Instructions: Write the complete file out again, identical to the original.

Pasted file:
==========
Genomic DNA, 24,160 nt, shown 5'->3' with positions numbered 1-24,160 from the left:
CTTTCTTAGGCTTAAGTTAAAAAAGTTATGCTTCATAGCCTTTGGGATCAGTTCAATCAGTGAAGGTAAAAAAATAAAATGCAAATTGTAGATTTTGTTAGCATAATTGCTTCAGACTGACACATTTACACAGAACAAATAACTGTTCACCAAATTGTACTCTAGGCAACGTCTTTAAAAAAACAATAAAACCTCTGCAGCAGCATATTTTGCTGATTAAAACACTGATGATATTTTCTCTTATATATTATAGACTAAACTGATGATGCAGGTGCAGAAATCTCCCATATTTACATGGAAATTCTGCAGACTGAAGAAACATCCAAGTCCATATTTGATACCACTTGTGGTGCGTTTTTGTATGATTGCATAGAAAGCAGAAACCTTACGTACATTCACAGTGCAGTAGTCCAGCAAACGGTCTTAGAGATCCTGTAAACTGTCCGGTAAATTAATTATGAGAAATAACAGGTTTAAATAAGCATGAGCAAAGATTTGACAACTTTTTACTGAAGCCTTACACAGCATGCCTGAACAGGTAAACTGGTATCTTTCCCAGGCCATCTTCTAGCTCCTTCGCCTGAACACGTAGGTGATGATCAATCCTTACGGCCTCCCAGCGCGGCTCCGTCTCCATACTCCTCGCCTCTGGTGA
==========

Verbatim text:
Genomic DNA, 24,160 nt, shown 5'->3' with positions numbered 1-24,160 from the left:
CTTTCTTAGGCTTAAGTTAAAAAAGTTATGCTTCATAGCCTTTGGGATCAGTTCAATCAGTGAAGGTAAAAAAATAAAATGCAAATTGTAGATTTTGTTAGCATAATTGCTTCAGACTGACACATTTACACAGAACAAATAACTGTTCACCAAATTGTACTCTAGGCAACGTCTTTAAAAAAACAATAAAACCTCTGCAGCAGCATATTTTGCTGATTAAAACACTGATGATATTTTCTCTTATATATTATAGACTAAACTGATGATGCAGGTGCAGAAATCTCCCATATTTACATGGAAATTCTGCAGACTGAAGAAACATCCAAGTCCATATTTGATACCACTTGTGGTGCGTTTTTGTATGATTGCATAGAAAGCAGAAACCTTACGTACATTCACAGTGCAGTAGTCCAGCAAACGGTCTTAGAGATCCTGTAAACTGTCCGGTAAATTAATTATGAGAAATAACAGGTTTAAATAAGCATGAGCAAAGATTTGACAACTTTTTACTGAAGCCTTACACAGCATGCCTGAACAGGTAAACTGGTATCTTTCCCAGGCCATCTTCTAGCTCCTTCGCCTGAACACGTAGGTGATGATCAATCCTTACGGCCTCCCAGCGCGGCTCCGTCTCCATACTCCTCGCCTCTGGTGA